Sea Otter Population on the Upswing Along the Coast
By Mabel Plaskett
The sea otter (Enhydra Lutris) lives along the shore of the Pacific from the Aleutian Islands to Baja California.
Prior to exploitation by fur traders, it is assumed the number of these creatures abounding in these coastal waters ran into the millions.
As early as 1742 the Russians were hunting otters in the Aleutians and Yankee traders sailed the long way around South America to see what they could find in the Pacific Ocean. They, as well as British and French ships, reached Sitka, the capital of Russians America, but in 1799 a Russian American Company was established its charter giving exclusive rights to American trade.
A SECOND CHAPTER running from 1821 to 1842 resulted in a certain amount of conservation as rules were made to harvest male pelts only.
Exploitation of the otter was brought about not only by the Russians. The French and British hunted them ruthlessly and the American fur trader was the biggest exploiter of all.
Total number of otters taken during the 126 years of Russian occupation was close to 800,000.
The fur business was good, but life in Sitka was hard. Grain and vegetables would not grow in that cold climate. The people almost starved and were often sick with scurvy. The news came that there were otters along the coast of California and in 1911 the officer in command at Sitka sent a ship to California.
THE RUSSIANS took with them a company of Indians from the Aleutian Islands who were good otter hunters. They looked over the country around Bodega Bay, found many otters and came back the next year with enough people to start a town and founded Fort Ross about 20 miles north of Bodega Bay.
There, they built a stockade with strong walls. They had good guns, plenty of ammunitions and cannons for protection against the Spaniards who had made a law against trading with people of other lands. However, the Russians were not bothered very much as Mexico was fighting for independence from Spain at that time.
The Russians raised enough food to eat and sent some to their friends in the north.
Much smuggling of otter furs was done in those days. Ships would anchor off the shore at San Francisco, Monterey and Santa Catalina and the captains would come ashore for food and water and on dark nights would pick up otter skins to fill the holds of their ships. The Californians were glad to trade for whatever they could get and this secret trade flourished in spite of the law.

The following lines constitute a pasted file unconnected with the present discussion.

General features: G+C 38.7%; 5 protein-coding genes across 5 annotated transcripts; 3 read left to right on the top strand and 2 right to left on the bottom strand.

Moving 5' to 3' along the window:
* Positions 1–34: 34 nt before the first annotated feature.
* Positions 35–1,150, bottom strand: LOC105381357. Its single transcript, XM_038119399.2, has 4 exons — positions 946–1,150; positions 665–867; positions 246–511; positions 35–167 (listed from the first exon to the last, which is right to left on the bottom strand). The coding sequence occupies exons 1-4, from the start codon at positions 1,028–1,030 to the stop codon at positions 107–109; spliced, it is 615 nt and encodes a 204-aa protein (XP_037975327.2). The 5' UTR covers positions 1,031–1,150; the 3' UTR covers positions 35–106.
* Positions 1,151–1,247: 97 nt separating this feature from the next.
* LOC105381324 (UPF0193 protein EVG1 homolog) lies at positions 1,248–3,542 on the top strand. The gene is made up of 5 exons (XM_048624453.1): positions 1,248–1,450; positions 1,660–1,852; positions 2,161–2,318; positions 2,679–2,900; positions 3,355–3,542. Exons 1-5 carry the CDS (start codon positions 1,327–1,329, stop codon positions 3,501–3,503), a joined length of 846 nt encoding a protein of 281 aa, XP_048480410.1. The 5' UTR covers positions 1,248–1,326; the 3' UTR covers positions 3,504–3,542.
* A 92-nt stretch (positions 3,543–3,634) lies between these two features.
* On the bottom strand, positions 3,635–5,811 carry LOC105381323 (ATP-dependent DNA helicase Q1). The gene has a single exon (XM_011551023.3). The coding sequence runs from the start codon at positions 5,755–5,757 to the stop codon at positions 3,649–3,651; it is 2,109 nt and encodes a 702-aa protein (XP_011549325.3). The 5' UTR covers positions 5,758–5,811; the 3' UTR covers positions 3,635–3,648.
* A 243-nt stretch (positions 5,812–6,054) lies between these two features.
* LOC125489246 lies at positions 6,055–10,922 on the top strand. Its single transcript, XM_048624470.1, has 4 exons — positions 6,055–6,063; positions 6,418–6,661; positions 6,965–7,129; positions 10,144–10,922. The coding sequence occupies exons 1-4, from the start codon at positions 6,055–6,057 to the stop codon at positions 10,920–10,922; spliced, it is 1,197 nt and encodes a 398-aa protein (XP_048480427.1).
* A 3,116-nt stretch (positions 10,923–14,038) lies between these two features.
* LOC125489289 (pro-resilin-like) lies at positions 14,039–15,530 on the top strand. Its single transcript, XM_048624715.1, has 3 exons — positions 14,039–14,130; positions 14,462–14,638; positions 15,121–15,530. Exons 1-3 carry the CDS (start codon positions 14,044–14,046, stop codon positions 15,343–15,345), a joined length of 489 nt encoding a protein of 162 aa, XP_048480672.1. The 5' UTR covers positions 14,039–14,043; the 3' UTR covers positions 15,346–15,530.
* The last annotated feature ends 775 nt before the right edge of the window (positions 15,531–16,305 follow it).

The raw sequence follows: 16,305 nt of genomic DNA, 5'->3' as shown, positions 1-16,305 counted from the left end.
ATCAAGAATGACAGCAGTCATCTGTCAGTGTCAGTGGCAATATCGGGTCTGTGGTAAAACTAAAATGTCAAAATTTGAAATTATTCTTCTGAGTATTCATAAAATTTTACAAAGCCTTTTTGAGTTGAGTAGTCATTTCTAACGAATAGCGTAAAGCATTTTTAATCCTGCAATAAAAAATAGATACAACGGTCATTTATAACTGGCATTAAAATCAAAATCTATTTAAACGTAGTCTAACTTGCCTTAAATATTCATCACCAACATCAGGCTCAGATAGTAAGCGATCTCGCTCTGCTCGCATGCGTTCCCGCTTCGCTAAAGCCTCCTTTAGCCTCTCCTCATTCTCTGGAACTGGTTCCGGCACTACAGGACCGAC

AFTER THE revolution California was called the Republic of Mexico. After 53 years of Spanish rule since Captain Portola’s time. Now the law was done away with and the fur trade flourished.
The principle market for otter furs was China where the winters are cold. Otter skins in perfect condition were worth from $1,000 to $5,000 each and one rich East Indian potentate paid $8,000 for a single perfect pelt. That is the largest sum ever known to be paid for an otter fur.
It was not surprising that those who could afford furs preferred otter, the bearer of the most beautiful fur in the world, deep and soft and silky of dark brown color with long white tipped hairs scattered through it giving it a frosted appearance that makes it so valuable. It is said the fur trade drew more people to California than the Gold rush did.
Lewis and Clark found the Clatsop Indians wore otter fur and valued them highly.
Otters are gentle creatures unafraid of man, easily killed with clubs and spears and the herds diminished until in 1910 two American vessels obtained only 16 pelts and two British vessels, seven. The seasons total take in that season was 34.
IN 1911 THE Fur Seal Treaty gave protection to the sea otter and seal. This treaty is still in effect and was further extended in 1913 by the establishing of a Wild Life Refuge in the Aleutians.
The extent of American exploitation is indicated by the fact that in the four years following the Alaska purchase in 1867 more than 12,000 pelts were taken in the Aleutians.
In 1920 real restrictions were put on the hunting of otters. A new full seal treaty made it a felony to possess one. Later it was changed to a misdemeanor with a fine of $1,000 or one year in jail.
For years one scarcely ever glimpsed an otter and it was believed they were extinct along our coast until in 1938 when Mr. and Mrs. H. D. Sharp of Carmel, taking a drive down the coast, sighted a small herd off Rocky Point.